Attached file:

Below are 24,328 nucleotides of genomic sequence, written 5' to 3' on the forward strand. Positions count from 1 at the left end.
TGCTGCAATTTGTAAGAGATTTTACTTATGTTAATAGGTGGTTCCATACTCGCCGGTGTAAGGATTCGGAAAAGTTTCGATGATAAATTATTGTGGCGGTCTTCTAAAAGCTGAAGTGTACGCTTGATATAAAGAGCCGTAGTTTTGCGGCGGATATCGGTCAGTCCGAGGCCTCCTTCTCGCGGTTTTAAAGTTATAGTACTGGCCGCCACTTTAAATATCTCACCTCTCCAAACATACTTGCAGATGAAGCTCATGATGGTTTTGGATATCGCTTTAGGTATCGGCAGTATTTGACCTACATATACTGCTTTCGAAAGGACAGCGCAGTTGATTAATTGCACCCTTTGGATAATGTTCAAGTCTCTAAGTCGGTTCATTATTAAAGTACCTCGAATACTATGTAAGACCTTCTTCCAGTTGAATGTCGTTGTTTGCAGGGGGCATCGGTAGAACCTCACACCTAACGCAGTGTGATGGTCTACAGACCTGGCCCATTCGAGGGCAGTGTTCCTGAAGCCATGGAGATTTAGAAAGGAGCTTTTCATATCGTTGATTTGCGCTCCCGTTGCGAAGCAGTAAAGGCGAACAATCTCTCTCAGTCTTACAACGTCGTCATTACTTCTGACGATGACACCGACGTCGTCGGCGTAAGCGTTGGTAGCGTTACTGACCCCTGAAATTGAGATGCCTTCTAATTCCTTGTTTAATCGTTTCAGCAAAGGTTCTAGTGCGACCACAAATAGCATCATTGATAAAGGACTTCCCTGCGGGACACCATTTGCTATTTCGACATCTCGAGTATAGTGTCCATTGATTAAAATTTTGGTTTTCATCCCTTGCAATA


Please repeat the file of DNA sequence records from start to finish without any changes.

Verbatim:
Below are 24,328 nucleotides of genomic sequence, written 5' to 3' on the forward strand. Positions count from 1 at the left end.
TGCTGCAATTTGTAAGAGATTTTACTTATGTTAATAGGTGGTTCCATACTCGCCGGTGTAAGGATTCGGAAAAGTTTCGATGATAAATTATTGTGGCGGTCTTCTAAAAGCTGAAGTGTACGCTTGATATAAAGAGCCGTAGTTTTGCGGCGGATATCGGTCAGTCCGAGGCCTCCTTCTCGCGGTTTTAAAGTTATAGTACTGGCCGCCACTTTAAATATCTCACCTCTCCAAACATACTTGCAGATGAAGCTCATGATGGTTTTGGATATCGCTTTAGGTATCGGCAGTATTTGACCTACATATACTGCTTTCGAAAGGACAGCGCAGTTGATTAATTGCACCCTTTGGATAATGTTCAAGTCTCTAAGTCGGTTCATTATTAAAGTACCTCGAATACTATGTAAGACCTTCTTCCAGTTGAATGTCGTTGTTTGCAGGGGGCATCGGTAGAACCTCACACCTAACGCAGTGTGATGGTCTACAGACCTGGCCCATTCGAGGGCAGTGTTCCTGAAGCCATGGAGATTTAGAAAGGAGCTTTTCATATCGTTGATTTGCGCTCCCGTTGCGAAGCAGTAAAGGCGAACAATCTCTCTCAGTCTTACAACGTCGTCATTACTTCTGACGATGACACCGACGTCGTCGGCGTAAGCGTTGGTAGCGTTACTGACCCCTGAAATTGAGATGCCTTCTAATTCCTTGTTTAATCGTTTCAGCAAAGGTTCTAGTGCGACCACAAATAGCATCATTGATAAAGGACTTCCCTGCGGGACACCATTTGCTATTTCGACATCTCGAGTATAGTGTCCATTGATTAAAATTTTGGTTTTCATCCCTTGCAATA